By the trenches of the 10th Parachute Battalion near the Amsterdamseweg

One of the great things about these walks is the presence of so many experts, in this case Niall had arranged for a further friend Marcel Anker who had helped to reinstate a memorial to a water board official from 1944. In September 1944 and for a short time afterwards the site manager was a “local hero” providing work permits for Dutch resistance who would otherwise have been transported to Germany for factory work. He was of course found out in the weeks following the failure of Market Garden when the Germans realised that so many people could not possibly have been employed there. Marcel had saved a commemorative plaque that would otherwise have been lost and will feature by the main entrance to the new building and maintain this link to the battle for the liberation.


Brian Gibb explaining his father's experiences at LZ L on 19th September 1944

We moved south towards the railway embankment to the south side of Landing Zone L where the gliders of the Third Lift arrived as the 10th Battalion withdrew, with Krafft’s men in pursuit. Confusion reigned as the Polish paratroopers emerged into cross fire. Martin led us to the tunnel that runs under the embankment where many of the men from the 156 (who had been attacking the southern end of the blocking line) also joined the growing mass of men and jeeps and pointed out the likely area where Captain Queripel performed a rearguard action which allowed for the maximum number of troops to get through the tunnel. Queripel had been badly wounded during the course of the day’s actions, ultimately he remained behind with a pistol and some hand grenades. He was posthumously awarded the VC. A walk through the woods to the Hollow area and an explanation of the 10th Battalion’s men in the area of the Koude Herberg ended the day. To end Saturday on the Valkenburglaan the UK representative was handed a spent German bullet as a souvenir from one of the expert scavengers in the group.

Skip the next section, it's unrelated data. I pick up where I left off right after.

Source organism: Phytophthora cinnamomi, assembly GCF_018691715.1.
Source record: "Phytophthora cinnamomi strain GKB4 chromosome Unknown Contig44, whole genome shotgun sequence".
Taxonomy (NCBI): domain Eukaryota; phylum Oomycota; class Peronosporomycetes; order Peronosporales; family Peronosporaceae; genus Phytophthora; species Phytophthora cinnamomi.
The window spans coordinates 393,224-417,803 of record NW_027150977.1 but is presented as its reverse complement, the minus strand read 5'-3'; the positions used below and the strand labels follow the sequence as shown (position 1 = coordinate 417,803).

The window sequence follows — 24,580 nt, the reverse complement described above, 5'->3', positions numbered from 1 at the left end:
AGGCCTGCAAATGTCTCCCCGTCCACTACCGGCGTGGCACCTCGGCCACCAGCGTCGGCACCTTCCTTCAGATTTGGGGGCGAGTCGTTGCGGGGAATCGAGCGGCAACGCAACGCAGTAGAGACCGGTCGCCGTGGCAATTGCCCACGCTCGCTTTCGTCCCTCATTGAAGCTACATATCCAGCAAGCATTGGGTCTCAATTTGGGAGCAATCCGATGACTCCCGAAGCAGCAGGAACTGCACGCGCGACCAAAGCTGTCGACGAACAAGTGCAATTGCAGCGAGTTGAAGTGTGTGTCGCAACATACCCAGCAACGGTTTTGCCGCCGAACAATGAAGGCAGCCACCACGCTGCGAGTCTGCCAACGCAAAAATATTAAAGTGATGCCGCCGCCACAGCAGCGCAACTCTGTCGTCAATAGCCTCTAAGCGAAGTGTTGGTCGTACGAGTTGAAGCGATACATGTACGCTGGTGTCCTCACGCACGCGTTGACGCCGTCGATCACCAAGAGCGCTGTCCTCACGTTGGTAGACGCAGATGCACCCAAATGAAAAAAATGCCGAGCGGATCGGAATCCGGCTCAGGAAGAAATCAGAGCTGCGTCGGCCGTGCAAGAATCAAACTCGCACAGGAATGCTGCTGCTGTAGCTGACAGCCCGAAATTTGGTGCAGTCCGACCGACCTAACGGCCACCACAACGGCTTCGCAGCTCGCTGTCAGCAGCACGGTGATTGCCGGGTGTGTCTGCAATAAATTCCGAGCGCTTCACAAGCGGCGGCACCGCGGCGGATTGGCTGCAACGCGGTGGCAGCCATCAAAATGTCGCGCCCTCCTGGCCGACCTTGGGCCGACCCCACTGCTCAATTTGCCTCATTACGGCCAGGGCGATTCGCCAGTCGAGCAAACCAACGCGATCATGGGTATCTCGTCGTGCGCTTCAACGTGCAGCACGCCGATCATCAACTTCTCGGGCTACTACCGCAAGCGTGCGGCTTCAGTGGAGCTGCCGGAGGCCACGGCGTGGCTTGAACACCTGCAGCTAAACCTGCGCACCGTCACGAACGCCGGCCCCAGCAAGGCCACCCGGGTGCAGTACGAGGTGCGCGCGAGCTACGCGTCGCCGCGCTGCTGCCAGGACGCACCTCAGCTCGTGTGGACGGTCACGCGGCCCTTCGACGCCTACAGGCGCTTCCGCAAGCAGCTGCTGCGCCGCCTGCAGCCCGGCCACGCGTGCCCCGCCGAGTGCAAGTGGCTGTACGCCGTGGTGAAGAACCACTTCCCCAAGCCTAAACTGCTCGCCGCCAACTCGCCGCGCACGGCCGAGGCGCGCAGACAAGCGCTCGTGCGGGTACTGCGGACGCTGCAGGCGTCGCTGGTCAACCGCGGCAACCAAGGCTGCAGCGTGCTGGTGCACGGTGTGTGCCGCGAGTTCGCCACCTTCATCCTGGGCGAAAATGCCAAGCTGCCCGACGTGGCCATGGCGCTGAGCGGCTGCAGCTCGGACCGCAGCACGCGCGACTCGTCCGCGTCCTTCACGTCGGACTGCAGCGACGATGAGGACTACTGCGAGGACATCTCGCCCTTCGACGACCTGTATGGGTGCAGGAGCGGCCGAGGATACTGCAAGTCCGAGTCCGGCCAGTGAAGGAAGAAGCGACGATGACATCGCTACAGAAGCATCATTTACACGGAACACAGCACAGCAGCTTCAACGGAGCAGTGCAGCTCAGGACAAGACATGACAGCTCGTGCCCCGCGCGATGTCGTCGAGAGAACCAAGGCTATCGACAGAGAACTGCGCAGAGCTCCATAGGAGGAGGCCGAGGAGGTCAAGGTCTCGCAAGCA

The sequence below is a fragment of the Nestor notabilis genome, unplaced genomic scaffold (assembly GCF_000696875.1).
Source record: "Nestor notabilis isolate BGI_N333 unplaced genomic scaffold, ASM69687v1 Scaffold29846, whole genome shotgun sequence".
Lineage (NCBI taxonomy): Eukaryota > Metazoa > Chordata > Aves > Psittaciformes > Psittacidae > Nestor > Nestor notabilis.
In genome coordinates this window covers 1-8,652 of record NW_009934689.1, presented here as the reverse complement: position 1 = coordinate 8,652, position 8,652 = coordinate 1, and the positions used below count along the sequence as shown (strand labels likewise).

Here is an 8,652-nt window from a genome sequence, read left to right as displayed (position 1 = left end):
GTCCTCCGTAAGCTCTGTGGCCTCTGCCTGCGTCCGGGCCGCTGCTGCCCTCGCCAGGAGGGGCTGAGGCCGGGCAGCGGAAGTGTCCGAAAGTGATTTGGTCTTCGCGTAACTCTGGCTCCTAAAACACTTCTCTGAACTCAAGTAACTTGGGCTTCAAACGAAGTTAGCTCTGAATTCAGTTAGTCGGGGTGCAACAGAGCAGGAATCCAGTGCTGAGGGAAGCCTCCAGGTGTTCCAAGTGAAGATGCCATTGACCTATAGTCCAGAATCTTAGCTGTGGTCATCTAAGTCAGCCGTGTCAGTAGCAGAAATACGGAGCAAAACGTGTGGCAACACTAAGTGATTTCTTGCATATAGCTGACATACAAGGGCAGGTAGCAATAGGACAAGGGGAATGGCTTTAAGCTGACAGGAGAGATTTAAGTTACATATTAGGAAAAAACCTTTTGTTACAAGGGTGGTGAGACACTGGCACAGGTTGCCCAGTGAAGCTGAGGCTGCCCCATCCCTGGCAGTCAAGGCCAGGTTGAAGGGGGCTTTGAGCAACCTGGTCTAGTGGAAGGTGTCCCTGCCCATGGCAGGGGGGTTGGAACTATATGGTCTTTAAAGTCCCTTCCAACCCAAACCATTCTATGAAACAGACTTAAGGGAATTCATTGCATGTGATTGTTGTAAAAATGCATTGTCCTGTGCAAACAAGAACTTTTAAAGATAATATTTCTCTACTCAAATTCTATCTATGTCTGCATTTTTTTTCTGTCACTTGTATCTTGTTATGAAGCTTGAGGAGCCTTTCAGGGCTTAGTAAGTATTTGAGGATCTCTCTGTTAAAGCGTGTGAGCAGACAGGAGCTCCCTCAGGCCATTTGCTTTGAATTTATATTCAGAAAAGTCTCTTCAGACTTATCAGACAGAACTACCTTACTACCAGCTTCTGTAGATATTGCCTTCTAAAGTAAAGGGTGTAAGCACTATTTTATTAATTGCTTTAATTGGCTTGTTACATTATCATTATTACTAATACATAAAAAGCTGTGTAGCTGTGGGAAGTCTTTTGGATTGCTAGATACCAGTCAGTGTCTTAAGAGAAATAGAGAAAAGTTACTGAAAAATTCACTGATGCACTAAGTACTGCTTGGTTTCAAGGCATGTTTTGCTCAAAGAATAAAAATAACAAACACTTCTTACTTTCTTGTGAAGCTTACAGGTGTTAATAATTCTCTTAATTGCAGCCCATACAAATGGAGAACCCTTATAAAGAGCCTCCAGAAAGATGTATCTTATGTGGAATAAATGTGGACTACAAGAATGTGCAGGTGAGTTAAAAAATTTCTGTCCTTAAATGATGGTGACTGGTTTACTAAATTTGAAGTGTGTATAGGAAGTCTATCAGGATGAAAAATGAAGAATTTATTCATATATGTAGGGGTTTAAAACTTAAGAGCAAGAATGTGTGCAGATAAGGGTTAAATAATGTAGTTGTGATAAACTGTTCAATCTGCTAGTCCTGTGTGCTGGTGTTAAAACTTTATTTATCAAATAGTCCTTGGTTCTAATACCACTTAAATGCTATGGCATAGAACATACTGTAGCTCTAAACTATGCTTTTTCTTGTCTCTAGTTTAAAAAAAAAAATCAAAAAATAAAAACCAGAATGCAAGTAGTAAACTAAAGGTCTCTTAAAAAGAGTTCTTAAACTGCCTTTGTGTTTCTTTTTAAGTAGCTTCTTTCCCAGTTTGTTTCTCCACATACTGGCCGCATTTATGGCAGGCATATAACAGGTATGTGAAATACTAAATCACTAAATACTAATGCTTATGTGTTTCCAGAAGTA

Emerging from the culvert at Wolfheze

The Friends gathered on Sunday morning by the Kleine Hartenstein to be greeted by the awesome sight of two WW2 US troop carriers and a couple of jeeps warming up to act as our transport for the day. We were briefly introduced to our “pathfinder” for the day, Peter Gijbels, an expert on the 21st Independent Parachute Company and one of the authors of the book Leading the Way to Arnhem.


DZ X with Peter Gijbels

We “mounted up” and Peter led us quickly to our first stopping point on the road alongside Drop Zone X where he explained a little about the Eureka/Rebecca navigation systems that the Pathfinders employed to bring in the vast airborne armadas over the three landing days. Then on to Landing Zone S and onward to the initial (Ommershof)  positions that the 21st took up within the developing “perimeter” around the Hartenstein from Wednesday onwards.